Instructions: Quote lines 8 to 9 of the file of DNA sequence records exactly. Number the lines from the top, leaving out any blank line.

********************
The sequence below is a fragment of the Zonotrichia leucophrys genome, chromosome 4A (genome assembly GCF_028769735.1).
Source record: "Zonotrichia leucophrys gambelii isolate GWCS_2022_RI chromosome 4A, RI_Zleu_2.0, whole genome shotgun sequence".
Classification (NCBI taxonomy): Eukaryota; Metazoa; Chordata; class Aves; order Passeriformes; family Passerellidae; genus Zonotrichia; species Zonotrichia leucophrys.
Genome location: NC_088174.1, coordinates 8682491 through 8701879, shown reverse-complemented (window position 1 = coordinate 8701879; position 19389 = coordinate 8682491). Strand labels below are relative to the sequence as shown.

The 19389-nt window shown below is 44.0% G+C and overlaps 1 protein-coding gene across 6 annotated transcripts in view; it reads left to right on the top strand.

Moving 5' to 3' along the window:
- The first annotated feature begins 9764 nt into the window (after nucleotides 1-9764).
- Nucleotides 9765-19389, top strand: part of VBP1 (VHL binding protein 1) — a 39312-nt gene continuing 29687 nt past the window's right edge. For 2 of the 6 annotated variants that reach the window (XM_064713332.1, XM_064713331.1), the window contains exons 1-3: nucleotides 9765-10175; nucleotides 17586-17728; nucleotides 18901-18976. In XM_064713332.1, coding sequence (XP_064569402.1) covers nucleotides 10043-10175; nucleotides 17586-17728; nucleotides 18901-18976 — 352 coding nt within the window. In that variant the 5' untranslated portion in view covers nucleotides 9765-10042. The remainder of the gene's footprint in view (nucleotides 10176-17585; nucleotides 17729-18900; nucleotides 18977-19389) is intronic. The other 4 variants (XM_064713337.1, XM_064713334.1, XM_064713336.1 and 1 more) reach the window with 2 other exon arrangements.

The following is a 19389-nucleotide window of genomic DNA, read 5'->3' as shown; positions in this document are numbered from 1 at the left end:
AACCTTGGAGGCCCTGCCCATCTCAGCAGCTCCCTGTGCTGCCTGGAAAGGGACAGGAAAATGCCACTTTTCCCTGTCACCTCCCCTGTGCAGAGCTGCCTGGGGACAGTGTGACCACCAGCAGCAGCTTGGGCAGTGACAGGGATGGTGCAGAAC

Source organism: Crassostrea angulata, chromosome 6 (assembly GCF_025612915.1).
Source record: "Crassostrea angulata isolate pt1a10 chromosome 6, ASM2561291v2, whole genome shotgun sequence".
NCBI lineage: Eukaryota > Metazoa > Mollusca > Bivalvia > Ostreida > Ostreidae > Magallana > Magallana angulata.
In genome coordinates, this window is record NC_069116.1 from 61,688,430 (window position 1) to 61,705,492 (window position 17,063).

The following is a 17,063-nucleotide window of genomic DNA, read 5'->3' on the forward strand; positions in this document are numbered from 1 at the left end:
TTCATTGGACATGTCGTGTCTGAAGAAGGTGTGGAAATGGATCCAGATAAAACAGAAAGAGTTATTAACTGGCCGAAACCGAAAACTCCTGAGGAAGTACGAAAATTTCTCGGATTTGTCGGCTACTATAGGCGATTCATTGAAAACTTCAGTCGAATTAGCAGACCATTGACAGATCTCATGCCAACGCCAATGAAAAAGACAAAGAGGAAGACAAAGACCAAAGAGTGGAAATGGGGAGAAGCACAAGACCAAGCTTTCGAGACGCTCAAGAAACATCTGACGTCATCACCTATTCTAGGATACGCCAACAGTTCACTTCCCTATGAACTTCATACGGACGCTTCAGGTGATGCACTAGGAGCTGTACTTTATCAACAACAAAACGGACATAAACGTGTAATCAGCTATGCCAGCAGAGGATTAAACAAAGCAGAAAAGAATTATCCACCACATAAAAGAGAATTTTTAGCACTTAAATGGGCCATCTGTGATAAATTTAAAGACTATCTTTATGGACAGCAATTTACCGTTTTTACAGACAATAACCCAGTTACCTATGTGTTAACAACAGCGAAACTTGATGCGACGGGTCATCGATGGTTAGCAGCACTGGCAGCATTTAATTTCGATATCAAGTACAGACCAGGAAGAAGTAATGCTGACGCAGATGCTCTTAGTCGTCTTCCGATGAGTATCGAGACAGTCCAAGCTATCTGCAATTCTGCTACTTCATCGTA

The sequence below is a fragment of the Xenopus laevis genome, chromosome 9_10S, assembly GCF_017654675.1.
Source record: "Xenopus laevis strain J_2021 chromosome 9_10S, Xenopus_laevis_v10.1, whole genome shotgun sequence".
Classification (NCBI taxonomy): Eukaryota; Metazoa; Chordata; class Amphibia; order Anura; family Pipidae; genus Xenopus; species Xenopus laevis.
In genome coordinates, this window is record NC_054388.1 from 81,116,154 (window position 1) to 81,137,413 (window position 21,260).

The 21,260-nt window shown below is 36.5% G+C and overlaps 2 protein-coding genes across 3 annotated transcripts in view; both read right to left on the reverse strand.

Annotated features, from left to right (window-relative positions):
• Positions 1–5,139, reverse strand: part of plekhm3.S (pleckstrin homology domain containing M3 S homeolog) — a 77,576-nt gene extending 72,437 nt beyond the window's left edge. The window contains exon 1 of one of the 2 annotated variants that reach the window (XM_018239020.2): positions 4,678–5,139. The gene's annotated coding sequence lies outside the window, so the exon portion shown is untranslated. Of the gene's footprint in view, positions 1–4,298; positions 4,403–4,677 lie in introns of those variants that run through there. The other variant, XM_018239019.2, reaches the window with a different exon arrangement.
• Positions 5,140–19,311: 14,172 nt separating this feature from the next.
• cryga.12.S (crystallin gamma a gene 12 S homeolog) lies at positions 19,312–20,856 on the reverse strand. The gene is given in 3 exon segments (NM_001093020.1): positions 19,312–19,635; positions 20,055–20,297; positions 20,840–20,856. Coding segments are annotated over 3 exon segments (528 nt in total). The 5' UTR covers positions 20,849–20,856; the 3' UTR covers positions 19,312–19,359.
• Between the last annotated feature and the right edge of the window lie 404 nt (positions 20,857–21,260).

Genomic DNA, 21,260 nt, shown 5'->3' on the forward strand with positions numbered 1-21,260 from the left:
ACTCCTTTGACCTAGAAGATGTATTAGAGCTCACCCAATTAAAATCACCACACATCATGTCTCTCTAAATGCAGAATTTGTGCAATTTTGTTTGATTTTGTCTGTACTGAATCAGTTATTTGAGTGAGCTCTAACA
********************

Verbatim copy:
- Nucleotides 9765-19389, top strand: part of VBP1 (VHL binding protein 1) — a 39312-nt gene continuing 29687 nt past the window's right edge. For 2 of the 6 annotated variants that reach the window (XM_064713332.1, XM_064713331.1), the window contains exons 1-3: nucleotides 9765-10175; nucleotides 17586-17728; nucleotides 18901-18976. In XM_064713332.1, coding sequence (XP_064569402.1) covers nucleotides 10043-10175; nucleotides 17586-17728; nucleotides 18901-18976 — 352 coding nt within the window. In that variant the 5' untranslated portion in view covers nucleotides 9765-10042. The remainder of the gene's footprint in view (nucleotides 10176-17585; nucleotides 17729-18900; nucleotides 18977-19389) is intronic. The other 4 variants (XM_064713337.1, XM_064713334.1, XM_064713336.1 and 1 more) reach the window with 2 other exon arrangements.

The following is a 19389-nucleotide window of genomic DNA, read 5'->3' as shown; positions in this document are numbered from 1 at the left end: